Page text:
I don't want to feel this way
Big emotions, and the relational and behavioral difficulties that often accompany big emotions, can be so hard for so many of our Mightier players. We often hear kids say how alone they feel, that they think something is wrong with them, or that no one understands what they're going through. Alongside all the strengths that come with big emotions (big happiness, deep empathy, a strong will), there can also be a powerful feeling of isolation.
This feeling that "something is wrong with me," is a heavy burden. It leads to sadness, low self-esteem, and often (very often) anger. Our team has seen how sometimes, when kids feel that playing Mightier is connected to this worry or belief that something is wrong with them, playing Mightier becomes a very symbolic activity. "If I have to play Mightier, it means something is wrong with me. I don't want anything to be wrong with me. I don't want to play Mightier." The reality is that we all feel big emotions at times, and we all can struggle with appropriate ways to manage those emotions. The other reality is that Mightier play is meant to be fun, light, empowering, and strengths-based.
Our team of scientists and clinicians believes strongly in the power of shared, normalizing experiences around emotions. Kids often take our lead in how we think, talk, and act. How we approach our own emotions, and the ability to be openly communicative and self-reflective, is something they'll pick up on. One easy way to explore this area with your child in a casual, almost indirect way, is by playing Mightier yourself. In the video below, Kimberly Siefkes, MSW, LISW and Senior Program Specialist, shares some really amazing benefits that come when parents play Mightier.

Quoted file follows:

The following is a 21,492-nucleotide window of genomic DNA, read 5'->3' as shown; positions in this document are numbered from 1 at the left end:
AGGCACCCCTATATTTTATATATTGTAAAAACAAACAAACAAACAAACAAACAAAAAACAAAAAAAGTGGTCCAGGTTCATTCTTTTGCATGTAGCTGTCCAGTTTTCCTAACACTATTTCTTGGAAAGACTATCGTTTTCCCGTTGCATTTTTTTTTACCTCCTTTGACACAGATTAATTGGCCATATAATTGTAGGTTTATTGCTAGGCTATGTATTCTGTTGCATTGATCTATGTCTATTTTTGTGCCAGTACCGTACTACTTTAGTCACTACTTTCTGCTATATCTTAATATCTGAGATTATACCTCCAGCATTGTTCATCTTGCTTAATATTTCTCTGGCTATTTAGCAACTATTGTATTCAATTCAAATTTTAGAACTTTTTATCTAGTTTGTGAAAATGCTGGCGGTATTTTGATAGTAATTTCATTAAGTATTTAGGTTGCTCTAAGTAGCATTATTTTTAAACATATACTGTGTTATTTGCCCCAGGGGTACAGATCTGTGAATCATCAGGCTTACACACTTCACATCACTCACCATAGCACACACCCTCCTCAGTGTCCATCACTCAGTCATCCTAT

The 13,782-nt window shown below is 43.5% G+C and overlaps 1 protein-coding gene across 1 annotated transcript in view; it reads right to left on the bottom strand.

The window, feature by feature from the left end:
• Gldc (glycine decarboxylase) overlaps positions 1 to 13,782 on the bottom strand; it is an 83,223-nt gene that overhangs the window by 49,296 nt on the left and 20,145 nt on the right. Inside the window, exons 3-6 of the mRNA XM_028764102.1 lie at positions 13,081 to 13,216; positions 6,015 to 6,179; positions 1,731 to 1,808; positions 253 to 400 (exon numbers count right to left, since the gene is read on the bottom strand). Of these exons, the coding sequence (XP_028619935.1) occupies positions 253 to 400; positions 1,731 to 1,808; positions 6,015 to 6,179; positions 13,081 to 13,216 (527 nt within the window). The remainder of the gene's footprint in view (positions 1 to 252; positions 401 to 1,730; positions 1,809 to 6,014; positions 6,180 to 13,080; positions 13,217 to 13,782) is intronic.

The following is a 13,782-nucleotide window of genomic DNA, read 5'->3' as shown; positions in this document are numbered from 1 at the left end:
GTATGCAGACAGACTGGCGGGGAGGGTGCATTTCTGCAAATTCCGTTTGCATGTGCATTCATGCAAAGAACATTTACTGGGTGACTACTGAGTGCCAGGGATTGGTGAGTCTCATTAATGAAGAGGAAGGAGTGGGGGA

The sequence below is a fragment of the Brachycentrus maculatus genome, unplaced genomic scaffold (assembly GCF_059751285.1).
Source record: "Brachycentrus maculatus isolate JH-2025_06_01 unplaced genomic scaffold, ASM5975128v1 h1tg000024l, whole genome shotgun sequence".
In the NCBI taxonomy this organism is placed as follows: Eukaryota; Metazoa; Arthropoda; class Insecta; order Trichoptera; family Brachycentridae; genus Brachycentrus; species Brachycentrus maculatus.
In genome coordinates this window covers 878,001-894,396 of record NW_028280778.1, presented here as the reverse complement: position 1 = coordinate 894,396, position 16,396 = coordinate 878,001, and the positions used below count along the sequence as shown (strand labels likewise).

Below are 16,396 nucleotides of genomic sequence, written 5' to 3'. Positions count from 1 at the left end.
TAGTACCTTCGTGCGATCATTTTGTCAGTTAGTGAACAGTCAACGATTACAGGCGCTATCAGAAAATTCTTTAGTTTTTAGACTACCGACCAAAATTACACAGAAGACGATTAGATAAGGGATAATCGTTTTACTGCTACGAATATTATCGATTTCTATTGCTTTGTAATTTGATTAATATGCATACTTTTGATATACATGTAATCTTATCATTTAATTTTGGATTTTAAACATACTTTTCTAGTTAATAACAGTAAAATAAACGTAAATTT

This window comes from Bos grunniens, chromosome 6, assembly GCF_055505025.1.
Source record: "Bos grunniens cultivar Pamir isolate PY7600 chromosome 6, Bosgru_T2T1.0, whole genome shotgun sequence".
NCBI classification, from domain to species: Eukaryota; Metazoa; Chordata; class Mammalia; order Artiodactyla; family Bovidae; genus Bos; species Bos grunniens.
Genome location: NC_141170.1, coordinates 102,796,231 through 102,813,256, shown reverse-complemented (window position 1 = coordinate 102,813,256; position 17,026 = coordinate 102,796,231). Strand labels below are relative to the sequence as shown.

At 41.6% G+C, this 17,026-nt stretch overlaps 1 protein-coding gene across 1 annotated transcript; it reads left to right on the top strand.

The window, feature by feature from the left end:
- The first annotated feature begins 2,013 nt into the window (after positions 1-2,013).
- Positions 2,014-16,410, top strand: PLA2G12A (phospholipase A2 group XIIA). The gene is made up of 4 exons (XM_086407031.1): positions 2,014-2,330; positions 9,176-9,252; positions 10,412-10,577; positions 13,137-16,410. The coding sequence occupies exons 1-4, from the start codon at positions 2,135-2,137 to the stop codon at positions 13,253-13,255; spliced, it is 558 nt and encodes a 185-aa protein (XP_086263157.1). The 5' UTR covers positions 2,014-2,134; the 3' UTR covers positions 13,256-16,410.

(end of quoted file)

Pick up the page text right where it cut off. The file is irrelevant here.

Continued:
Mightier is all about discovery and experimentation. What gets your heart rate up? How do you get it down? Does your body tell you you're in the red zone before the lavalings do? If your child has been playing Mightier for at least a few weeks, they are likely an expert in all this.
Game recommendations. At this point, your child likely has their favorite Mightier games picked out. Do they have recommendations for you? Do they think you would prefer fast paced games like Race the Sun, or more strategic games like Mini Metro? Do they think you can handle Unpossible?
Calming strategies. What strategy works best for them? If they decide to pause the game to cool down, when do they make that choice? Do they have tips on how you can cool down as fast as possible?
Excitement and appreciation. Showing your child the value of their advice and how much you enjoyed learning from them is a huge confidence boost. For many kids, Mightier is even more fun, and they feel even more competent and successful in their play, when parent excitement is part of the equation.
Just play. It also doesn't have to be anything more than that. Give Mightier a try. Show your interest in what your child is learning purely through your own actions. Let them watch if you'd like.
Big emotions can be lonely, but playing Mightier doesn't have to be!